Judge Rules Trump Defrauded Banks and Insurers as He Built Real Estate Empire Transcript

Dan (00:00):

A judge has ruled that former President Donald Trump and his companies committed fraud here in New York.

Tashanea (00:05):

Now the former president faces a trial to determine how much he owes and penalties. FOX 5’s Robert Moses joins us now from outside Trump Tower in Midtown with the very latest. Good morning, Robert.

Robert Moses (00:19):

Tashanea and Dan, good morning to you. Legal experts call this a potentially devastating ruling. It means that the former president could lose control over his properties here in New York, including, yes, Trump Tower. A scathing ruling. Judge Arthur and Goran ruled that former president Donald Trump, his two adult sons, and others committed fraud to get more favorable loan terms and cheaper insurance. The ruling came in a civil lawsuit brought by Attorney General Letitia James. The judge ordered some of the former president’s business licenses be taken away, which will make it harder or impossible for him to operate in New York State. The former president noted that the judge is a Democrat and called him deranged.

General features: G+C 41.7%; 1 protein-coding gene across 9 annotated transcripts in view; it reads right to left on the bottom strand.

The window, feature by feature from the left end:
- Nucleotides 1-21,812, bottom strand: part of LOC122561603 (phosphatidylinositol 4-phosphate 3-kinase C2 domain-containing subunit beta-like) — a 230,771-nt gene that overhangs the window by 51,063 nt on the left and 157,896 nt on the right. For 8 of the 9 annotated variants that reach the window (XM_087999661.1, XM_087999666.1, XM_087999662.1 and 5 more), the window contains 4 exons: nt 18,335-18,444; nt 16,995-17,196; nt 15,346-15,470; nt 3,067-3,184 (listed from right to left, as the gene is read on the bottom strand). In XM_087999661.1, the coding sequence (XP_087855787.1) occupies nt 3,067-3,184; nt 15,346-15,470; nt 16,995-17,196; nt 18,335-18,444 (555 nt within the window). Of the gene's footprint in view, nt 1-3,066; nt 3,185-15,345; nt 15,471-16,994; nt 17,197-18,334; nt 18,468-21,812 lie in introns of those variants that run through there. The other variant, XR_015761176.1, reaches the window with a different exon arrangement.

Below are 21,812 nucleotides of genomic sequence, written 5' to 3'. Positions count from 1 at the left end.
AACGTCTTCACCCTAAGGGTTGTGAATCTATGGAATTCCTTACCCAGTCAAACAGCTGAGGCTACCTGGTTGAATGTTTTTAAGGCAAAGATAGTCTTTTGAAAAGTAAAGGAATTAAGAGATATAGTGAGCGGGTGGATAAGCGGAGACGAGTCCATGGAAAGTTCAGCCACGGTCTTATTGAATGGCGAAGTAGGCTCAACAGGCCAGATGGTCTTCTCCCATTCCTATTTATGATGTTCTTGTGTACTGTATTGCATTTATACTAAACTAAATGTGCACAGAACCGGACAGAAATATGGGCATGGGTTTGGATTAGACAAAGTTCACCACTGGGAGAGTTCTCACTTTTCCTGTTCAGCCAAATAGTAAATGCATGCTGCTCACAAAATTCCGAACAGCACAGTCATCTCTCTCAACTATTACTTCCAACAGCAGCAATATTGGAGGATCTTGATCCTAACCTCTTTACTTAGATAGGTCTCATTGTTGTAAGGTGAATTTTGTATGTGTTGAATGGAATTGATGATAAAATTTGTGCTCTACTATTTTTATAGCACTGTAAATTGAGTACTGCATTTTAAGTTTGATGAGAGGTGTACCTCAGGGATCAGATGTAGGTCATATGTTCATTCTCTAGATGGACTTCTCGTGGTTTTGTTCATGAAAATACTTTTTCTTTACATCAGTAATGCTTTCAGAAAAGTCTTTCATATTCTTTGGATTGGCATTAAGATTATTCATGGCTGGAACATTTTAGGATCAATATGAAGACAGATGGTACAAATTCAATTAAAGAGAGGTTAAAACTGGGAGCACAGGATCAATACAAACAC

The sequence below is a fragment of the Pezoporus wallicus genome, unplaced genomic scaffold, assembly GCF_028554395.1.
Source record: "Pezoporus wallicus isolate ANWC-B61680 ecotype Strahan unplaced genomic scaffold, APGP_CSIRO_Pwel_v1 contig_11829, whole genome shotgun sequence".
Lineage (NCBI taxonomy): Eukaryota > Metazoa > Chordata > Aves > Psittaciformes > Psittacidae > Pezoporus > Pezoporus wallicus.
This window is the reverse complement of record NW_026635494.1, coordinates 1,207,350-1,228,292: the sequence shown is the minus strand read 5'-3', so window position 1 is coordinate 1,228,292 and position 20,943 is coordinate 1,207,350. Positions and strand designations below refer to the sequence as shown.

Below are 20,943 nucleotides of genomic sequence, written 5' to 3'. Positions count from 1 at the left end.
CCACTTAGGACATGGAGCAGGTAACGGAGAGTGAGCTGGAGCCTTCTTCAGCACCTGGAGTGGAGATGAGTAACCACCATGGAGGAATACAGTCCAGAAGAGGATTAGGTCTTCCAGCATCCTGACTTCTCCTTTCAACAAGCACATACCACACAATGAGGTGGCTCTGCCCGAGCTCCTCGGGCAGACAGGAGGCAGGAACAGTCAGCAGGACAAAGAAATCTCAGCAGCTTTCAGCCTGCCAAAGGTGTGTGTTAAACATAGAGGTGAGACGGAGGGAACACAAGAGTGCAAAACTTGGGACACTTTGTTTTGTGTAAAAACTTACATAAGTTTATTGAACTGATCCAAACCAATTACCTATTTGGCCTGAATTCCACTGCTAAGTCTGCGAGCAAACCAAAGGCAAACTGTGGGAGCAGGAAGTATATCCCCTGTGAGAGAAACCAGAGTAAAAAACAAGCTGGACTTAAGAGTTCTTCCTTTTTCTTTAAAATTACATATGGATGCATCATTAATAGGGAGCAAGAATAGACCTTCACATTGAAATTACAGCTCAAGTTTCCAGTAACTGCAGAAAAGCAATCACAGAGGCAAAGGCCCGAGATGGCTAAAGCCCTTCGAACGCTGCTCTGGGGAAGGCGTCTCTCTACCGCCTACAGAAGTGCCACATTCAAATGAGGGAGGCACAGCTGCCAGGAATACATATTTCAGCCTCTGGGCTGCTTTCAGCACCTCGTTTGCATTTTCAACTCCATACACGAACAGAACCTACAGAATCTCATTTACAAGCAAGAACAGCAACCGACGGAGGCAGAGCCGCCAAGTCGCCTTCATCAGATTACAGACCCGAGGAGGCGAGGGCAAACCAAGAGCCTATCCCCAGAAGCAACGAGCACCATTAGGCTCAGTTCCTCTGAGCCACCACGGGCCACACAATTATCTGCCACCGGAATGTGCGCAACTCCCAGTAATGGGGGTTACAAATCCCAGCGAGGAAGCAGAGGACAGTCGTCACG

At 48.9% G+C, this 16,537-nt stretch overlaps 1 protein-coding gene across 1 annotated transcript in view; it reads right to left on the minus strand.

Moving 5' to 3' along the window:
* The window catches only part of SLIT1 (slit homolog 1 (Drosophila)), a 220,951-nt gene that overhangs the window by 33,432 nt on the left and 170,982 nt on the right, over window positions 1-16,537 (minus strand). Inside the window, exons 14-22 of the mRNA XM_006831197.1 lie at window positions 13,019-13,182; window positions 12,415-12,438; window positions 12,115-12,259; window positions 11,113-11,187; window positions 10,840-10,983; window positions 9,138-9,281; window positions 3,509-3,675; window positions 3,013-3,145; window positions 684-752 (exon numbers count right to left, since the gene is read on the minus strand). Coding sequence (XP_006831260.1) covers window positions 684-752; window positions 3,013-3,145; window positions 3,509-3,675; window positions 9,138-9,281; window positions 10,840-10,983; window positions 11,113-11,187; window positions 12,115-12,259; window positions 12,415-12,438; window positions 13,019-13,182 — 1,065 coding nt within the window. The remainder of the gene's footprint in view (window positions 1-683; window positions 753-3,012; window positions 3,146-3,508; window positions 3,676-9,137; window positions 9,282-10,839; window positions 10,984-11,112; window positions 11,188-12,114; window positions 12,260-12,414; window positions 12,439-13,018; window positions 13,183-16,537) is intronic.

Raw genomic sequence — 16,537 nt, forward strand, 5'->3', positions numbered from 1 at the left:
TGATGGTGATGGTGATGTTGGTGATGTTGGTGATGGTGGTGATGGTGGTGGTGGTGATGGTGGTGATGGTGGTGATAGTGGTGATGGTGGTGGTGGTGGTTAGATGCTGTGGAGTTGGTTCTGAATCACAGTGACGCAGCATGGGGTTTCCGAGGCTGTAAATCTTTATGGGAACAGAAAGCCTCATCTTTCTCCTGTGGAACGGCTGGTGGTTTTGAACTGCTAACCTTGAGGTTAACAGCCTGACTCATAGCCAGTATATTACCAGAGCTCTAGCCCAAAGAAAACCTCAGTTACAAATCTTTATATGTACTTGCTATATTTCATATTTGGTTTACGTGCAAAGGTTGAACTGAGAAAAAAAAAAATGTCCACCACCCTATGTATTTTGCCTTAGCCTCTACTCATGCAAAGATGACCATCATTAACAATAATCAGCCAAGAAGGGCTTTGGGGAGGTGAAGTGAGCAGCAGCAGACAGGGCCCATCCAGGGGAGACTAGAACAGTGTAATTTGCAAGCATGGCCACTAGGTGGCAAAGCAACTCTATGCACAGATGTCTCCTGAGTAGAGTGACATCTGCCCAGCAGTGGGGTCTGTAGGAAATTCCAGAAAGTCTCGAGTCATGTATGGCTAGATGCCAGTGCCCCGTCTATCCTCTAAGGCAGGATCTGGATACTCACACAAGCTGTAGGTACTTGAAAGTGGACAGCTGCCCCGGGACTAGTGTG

In a brief statement James said, “We look forward to presenting the rest of our case at trial.” That non-jury trial, scheduled to begin Monday in lower Manhattan will decide, among other things, whether the defendants must pay $250 million in penalties as James has requested. The judge used biting language in his 35 page ruling. “In defendants’ world, rent regulated apartments are worth the same as unregulated apartments, restricted land is worth the same as unrestricted land, restrictions can evaporate into thin air, a disclaimer by one party casting responsibility on another party exonerates the other party’s lies. That is a fantasy world, not the real world,” he said.

The judge said the former president falsely claimed his triplex at Trump Tower is nearly three times larger than it actually is, resulting in an overvaluation of between 114 million and 207 million dollars. “Good faith measurements could vary by as much as 10 to 20%, not 200%,” the judge wrote. He also noted that former president Trump overvalued Mar-a-Lago by at least 2300%. The former president also claimed that his Seven Springs estate in Westchester County was worth nearly 10 times more than previous appraisals of at or below 30 million dollars. Former president Trump’s lawyer promised to appeal the ruling and called it, “Completely disconnected from the facts and governing law.”

The former president will not be in attendance tonight at the second Republican presidential debate that takes place at the Ronald Reagan Presidential Library in Simi Valley, California. Seven of his challengers will be there, however. The debate will air tonight, beginning at nine on Fox Business Network, and will last for two hours. Dan and Tashanea, back to you.

Dan (03:06):

Very interesting. Okay, Robert, thank you very much.

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